Vioxx Heart Attack Risk Begins Earlier than Merck Claimed

posted on:
July 3, 2007


A new study, approved for publication in the New England Journal of Medicine found that heart risks from the drug Vioxx began much sooner than Merck & Co. stated. The FDA approved Vioxx to treat the signs and symptoms of rheumatoid arthritis in adults and children.

Vioxx was pulled from the market after an FDA-funded study found that the drug doubled the risk of heart attack after 18 months of use. The study found that both high and low levels of the medication increase the risk for cardiovascular events. But the new study is claiming that half of the patients who experienced cardiovascular problems had them within the first 12 months of use. The risk of heart attack went away after 14 days of the patient no longer using the medication.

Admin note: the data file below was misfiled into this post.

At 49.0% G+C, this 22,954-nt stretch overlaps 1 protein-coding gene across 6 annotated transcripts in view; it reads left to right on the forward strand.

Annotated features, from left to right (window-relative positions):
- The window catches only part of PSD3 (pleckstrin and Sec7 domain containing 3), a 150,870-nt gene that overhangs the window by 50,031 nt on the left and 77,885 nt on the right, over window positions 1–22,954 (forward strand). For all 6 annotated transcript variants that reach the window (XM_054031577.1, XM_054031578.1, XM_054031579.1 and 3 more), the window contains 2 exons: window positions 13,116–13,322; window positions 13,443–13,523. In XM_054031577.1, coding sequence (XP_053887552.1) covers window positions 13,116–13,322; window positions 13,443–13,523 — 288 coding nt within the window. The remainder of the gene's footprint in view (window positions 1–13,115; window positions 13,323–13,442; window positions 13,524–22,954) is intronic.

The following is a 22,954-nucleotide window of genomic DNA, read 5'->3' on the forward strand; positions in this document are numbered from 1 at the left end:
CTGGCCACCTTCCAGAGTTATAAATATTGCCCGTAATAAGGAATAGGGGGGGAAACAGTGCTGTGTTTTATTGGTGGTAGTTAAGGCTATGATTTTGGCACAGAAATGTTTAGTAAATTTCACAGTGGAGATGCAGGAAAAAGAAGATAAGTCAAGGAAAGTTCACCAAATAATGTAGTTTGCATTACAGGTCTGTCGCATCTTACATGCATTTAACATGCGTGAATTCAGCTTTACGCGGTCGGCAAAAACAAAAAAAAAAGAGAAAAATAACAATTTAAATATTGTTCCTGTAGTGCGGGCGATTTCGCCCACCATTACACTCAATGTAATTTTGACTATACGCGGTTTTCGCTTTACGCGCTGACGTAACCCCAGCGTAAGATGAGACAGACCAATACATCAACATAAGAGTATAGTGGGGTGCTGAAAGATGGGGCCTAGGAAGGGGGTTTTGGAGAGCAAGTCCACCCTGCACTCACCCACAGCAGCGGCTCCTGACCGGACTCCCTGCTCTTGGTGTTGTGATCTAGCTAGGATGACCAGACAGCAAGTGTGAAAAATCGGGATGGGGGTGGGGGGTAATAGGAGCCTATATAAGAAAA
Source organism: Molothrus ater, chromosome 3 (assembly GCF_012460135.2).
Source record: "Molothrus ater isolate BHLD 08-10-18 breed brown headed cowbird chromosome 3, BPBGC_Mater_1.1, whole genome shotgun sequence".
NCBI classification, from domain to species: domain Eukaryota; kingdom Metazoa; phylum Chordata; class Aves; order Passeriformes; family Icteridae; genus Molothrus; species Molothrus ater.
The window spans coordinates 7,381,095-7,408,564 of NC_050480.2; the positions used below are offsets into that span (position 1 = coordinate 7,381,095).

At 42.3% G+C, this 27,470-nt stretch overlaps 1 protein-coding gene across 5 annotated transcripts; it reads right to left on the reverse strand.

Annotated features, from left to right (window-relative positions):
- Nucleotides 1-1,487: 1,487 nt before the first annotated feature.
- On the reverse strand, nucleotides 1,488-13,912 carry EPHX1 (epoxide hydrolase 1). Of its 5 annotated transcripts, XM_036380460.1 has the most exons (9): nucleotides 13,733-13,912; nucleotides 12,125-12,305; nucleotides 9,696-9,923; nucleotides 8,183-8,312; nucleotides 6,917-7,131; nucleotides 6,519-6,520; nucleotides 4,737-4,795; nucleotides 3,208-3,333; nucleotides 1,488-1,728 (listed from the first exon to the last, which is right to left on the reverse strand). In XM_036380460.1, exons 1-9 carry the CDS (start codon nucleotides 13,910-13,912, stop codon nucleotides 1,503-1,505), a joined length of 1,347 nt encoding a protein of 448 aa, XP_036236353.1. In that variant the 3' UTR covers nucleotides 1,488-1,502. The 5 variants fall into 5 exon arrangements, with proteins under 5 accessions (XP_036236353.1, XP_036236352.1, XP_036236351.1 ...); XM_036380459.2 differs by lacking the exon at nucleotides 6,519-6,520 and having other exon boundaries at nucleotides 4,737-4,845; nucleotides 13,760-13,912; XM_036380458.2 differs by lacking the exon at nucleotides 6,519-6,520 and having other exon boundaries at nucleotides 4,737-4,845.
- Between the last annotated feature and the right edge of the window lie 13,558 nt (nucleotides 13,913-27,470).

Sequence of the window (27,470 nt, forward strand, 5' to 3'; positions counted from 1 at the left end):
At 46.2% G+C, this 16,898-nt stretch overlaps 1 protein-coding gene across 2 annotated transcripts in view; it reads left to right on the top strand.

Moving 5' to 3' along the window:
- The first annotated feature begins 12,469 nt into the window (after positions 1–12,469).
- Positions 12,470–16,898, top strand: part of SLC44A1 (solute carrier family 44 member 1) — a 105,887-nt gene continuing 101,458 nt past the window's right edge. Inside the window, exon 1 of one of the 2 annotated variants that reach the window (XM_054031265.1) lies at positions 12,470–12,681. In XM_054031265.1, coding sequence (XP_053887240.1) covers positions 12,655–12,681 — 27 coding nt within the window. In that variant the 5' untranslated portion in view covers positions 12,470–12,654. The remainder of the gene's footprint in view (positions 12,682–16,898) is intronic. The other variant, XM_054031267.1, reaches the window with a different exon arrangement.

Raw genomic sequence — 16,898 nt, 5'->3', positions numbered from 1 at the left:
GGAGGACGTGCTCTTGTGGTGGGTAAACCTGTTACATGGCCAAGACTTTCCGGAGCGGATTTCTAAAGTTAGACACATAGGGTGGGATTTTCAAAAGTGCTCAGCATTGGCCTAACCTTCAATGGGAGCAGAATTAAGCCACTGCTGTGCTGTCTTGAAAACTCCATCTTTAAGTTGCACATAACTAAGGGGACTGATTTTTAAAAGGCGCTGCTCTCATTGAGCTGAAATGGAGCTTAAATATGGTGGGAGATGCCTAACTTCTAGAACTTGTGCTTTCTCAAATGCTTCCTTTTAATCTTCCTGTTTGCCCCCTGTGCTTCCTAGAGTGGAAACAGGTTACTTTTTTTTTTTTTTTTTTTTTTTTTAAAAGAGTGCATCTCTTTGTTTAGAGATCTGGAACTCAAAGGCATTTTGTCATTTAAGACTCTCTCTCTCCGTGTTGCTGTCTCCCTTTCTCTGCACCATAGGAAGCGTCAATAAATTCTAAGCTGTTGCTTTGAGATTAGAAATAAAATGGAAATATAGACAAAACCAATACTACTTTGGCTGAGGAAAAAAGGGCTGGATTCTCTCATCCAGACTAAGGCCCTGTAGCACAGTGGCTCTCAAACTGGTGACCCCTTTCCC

Ted Mayer, outside counsel for the manufacturer of the drug, said that the company will not comment on the data from the study until it is published. "The reported findings with respect to confirmed thrombotic events in short-term use are not supported by the data found in the other available large placebo studies with Vioxx," Mayer stated in a statement.

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